Grandmother – part 2
My grandmother is from a family who lived just a 15-minute walk from my grandfather’s house. My grandfather was a year senior in school, but they didn’t get married until 21 and 20. She had left school at 12, so marrying at 20 was pretty late in the rural community of the era. Did she really have no choice? There was no way no man wanted to marry her, but I can imagine her intelligence might not have matched with most men in the neighborhood. My grandfather was tall, handsome, and intelligent and could have faired better if the circumstances were different. He must have been the most suitable among a small pool of eligible men.
Only my grandmother saw me in the house where others treated me as if I didn’t exist. My gut health had been damaged as I went through antibiotics at 3 and 4 (ear infection and pneumonia), which caused constipation, lack of appetite, brain fog, fatigue, insomnia, and skin troubles. But no one knew it was a chronic illness, so my mother decided I was lazy, hated school, and sought her attention. For her, all the symptoms were too minor to be treated seriously. Those children starving in Africa, born without limbs, battling cancer deserved care, but not me. I couldn’t express my anger to my mother because she wouldn’t listen, so I did so to my grandmother, who received it unconditionally.
When I was eight years old, the school nurse asked me why my weight had dropped since the previous semester while it should have been increasing. I told her I didn’t know, except I had been dancing with my sister, who believed she was too fat to be attractive (she was 12). The school nurse wrote on the health report to eat well and not worry about being slim. The health report was supposed to be read by the parents, but my father couldn’t care less, and my mother said or did nothing about my weight loss. Imbalance in the stomach acid had often made me feel bloated and need to burp during meals. I’d beat my chest to let the air pass up. My grandmother was concerned and asked my mother to take me to a doctor. My mother ignored her advice or my chest-beating. My grandmother asked one of my aunts to drive me to the doctor. She told the doctor, who then asked me if the food got stuck in the throat. I didn’t know what to say, so I told him it just made me feel better. Nothing was wrong with me, and I was embarrassed my grandmother had made a fuss. I just thought I was weak, as my mother said.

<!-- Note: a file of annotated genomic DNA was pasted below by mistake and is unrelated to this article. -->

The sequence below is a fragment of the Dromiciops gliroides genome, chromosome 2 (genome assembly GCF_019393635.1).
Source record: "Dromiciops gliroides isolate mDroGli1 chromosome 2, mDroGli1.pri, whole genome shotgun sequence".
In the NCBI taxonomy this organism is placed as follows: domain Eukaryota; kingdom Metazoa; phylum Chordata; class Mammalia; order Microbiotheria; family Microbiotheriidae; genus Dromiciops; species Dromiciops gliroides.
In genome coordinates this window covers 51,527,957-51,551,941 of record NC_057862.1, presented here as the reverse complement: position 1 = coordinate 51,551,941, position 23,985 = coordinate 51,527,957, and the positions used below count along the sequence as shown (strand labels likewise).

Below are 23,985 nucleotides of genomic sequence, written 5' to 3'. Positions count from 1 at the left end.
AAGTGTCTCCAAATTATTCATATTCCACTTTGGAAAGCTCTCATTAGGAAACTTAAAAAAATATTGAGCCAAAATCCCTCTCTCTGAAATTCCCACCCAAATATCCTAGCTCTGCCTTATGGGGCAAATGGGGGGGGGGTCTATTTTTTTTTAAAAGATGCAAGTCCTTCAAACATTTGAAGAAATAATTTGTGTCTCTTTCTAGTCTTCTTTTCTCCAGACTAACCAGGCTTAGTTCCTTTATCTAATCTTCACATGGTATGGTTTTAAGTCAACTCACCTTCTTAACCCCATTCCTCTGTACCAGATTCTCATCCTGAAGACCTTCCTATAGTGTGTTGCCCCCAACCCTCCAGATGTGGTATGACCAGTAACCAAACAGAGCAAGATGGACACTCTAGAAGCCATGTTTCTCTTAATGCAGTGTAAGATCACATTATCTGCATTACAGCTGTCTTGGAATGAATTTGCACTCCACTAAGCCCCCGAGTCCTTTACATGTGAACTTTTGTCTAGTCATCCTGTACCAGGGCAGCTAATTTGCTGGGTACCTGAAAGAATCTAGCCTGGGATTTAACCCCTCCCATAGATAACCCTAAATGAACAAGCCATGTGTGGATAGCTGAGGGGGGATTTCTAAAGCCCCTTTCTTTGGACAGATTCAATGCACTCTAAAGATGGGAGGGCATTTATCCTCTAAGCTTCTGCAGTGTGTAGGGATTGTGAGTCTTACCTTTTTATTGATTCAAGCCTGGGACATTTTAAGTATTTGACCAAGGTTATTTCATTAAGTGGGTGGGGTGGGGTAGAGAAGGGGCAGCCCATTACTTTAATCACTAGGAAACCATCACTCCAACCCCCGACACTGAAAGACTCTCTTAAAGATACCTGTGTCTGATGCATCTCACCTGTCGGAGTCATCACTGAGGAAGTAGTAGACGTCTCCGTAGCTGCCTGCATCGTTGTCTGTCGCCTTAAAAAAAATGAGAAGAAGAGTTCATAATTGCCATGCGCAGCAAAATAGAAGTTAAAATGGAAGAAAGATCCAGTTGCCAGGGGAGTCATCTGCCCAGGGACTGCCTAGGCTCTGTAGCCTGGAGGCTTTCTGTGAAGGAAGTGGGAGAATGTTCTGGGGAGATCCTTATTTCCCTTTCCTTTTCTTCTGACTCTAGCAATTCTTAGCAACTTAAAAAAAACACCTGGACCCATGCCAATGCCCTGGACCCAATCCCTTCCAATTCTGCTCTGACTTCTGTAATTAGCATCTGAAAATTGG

I felt ashamed of myself for treating my grandmother so unpleasantly, so eventually, I distanced myself from her. So my anger was directed toward myself. I often felt I was punished and deserved it.
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